EU ministers bid to end row over banking taxes

* Finance ministers meet to negotiate financial reform

* Austria’s Proell: questions remain over transaction tax

* Sweden warns on tax on deals after own scheme backfired

By John O’Donnell

BRUSSELS, Sept 7 (BestGrowthStock) – European Union finance
ministers made a fresh attempt on Tuesday to settle their
differences over taxation of banks and trading as they prepared
to approve the creation of new financial watchdogs.

Three years after the start of a banking and economic
crisis, Europe is still grappling with the reform of its
financial sector, and it remains unclear how it will govern its
banks and financial markets.

On Tuesday, finance ministers from around the region are
expected to wave through the creation of three new watchdogs to
monitor banks, insurers and financial markets, a more
far-reaching change than any being considered in Washington.

But they remain bogged down over how to impose levies on
banks. Although many politicians want to tax banks more, they
disagree chiefly over what should be done with the money.

European leaders are also divided over whether to start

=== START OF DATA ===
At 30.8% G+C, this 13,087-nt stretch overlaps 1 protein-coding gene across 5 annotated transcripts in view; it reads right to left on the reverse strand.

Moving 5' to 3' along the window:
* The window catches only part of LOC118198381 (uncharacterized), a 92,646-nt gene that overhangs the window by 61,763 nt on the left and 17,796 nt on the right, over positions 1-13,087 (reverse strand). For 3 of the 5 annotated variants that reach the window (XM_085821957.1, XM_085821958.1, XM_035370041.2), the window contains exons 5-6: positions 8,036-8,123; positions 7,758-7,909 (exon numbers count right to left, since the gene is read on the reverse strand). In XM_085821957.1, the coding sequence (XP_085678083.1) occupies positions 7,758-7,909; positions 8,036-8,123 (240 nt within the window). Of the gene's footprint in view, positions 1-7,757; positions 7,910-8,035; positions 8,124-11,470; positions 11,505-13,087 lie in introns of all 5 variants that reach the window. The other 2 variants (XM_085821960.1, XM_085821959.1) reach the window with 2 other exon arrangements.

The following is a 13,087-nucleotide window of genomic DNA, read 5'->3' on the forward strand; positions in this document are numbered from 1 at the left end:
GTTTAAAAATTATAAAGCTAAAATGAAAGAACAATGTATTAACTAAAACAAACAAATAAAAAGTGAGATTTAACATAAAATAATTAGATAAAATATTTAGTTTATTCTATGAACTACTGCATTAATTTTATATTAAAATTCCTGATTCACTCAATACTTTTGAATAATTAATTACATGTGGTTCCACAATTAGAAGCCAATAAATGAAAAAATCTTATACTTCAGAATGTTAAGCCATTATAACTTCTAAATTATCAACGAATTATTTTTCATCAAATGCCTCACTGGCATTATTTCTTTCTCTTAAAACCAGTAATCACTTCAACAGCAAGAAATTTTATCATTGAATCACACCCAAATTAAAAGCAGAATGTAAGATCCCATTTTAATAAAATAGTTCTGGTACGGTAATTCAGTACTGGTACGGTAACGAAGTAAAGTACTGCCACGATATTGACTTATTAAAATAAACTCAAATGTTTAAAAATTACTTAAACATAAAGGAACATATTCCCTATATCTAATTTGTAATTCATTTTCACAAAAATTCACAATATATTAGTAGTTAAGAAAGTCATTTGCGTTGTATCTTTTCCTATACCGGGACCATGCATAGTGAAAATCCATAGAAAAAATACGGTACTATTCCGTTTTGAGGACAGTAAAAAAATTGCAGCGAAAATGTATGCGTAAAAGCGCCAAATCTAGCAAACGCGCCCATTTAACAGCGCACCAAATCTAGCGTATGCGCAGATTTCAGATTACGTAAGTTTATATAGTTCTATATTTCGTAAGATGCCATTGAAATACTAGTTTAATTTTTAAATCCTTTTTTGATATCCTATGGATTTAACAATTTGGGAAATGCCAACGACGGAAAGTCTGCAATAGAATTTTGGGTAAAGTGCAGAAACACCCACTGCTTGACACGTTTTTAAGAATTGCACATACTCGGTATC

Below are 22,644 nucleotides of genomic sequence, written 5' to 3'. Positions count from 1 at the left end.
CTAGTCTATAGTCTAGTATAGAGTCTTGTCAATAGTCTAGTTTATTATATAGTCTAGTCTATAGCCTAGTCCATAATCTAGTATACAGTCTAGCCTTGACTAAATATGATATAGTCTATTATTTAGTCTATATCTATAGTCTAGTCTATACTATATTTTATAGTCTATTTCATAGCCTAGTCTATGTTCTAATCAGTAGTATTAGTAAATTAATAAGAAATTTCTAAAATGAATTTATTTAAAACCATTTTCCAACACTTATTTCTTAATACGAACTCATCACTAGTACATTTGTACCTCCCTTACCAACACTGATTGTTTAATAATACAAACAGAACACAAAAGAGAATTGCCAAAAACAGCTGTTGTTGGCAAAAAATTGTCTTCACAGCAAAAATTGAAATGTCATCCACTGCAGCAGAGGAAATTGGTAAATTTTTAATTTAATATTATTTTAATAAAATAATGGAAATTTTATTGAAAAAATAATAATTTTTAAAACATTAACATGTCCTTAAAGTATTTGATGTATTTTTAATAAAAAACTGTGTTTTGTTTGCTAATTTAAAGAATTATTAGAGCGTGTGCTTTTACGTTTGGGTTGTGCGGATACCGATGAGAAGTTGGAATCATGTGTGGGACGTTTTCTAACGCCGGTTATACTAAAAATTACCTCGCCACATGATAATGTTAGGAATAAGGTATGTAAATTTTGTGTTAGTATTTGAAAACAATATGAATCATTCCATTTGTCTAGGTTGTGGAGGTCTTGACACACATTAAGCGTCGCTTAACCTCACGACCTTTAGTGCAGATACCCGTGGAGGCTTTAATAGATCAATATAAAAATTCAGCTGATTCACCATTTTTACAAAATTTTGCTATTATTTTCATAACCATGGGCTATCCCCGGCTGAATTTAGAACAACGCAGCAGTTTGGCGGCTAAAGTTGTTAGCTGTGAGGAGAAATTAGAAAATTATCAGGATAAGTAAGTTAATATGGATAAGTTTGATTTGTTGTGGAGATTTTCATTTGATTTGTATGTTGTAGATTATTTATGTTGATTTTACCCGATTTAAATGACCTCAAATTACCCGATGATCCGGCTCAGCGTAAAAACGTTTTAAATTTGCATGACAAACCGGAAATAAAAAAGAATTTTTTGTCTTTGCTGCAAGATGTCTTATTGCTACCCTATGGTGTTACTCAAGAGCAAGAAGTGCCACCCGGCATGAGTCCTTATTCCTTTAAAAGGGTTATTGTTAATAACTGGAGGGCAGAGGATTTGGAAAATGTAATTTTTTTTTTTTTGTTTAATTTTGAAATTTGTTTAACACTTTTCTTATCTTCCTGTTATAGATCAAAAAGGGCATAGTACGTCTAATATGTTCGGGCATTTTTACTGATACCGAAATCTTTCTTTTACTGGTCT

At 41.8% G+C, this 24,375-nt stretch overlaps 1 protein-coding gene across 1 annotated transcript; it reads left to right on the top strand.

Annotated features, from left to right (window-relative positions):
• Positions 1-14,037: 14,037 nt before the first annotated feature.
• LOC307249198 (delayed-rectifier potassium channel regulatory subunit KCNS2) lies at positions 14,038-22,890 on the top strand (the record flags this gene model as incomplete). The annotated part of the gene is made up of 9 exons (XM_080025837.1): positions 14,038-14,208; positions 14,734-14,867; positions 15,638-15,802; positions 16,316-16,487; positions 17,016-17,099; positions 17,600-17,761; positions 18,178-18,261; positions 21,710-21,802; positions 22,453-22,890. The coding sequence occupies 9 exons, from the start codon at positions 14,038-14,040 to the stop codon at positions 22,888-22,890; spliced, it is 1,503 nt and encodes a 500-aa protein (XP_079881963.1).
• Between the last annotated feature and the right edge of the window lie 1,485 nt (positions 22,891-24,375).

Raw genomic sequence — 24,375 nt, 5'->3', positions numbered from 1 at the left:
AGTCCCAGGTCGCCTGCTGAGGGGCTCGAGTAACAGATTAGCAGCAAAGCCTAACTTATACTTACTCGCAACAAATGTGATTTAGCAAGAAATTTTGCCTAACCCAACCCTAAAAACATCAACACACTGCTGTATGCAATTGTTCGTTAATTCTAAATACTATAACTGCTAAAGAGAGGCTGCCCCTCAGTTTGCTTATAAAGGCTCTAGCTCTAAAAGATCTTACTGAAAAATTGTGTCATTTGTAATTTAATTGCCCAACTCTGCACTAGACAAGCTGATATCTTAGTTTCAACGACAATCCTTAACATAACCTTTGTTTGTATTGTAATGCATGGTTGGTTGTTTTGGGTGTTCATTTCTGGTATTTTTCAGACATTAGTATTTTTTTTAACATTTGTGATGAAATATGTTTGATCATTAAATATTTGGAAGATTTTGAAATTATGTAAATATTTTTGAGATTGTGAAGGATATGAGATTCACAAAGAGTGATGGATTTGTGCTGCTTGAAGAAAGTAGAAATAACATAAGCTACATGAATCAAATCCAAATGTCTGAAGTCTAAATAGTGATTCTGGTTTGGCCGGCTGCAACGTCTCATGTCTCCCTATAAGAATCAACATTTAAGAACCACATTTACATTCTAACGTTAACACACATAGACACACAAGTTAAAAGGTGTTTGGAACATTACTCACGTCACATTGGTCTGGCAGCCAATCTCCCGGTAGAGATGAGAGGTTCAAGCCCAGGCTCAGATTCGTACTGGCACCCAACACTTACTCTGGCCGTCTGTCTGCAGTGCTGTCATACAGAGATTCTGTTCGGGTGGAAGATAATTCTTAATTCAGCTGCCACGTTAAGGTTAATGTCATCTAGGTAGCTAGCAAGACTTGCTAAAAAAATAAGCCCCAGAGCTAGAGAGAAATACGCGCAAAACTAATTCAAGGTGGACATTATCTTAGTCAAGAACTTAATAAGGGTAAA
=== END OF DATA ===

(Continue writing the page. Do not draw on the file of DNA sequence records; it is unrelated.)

imposing a tax on financial transactions such as the buying and
selling of shares. [ID:nLDE6851E4]

These divisions, coupled with a reluctance internationally
to follow suit, could scupper any agreement on such a tax.

On Tuesday, Austria’s finance minister pledged support for
both a bank levy and a tax on financial deals, but acknowledged
there was disagreement on the matter.

“There are a lot of questions to be cleared up,” Josef
Proell said regarding the idea of a transaction tax. “It is
important that as many countries — if possible all — in Europe
take part.”

Sweden, whose own attempt to tax financial deals backfired
when trading moved abroad, warned at the meeting against
repeating that mistake.

“We don’t want to see a new transaction tax,” Finance
Minister Anders Borg told reporters. “The banking levy is more
suitable as it would bring us revenue to deal with future

To read a Q+A on how EU watchdogs will change the policing
of banks, double click on [ID:nLDE6821GU]

To read a Q+A on whether the EU will agree on taxing banks
more after the crisis, double click on [ID:nLDE6851E4]

EU ministers bid to end row over banking taxes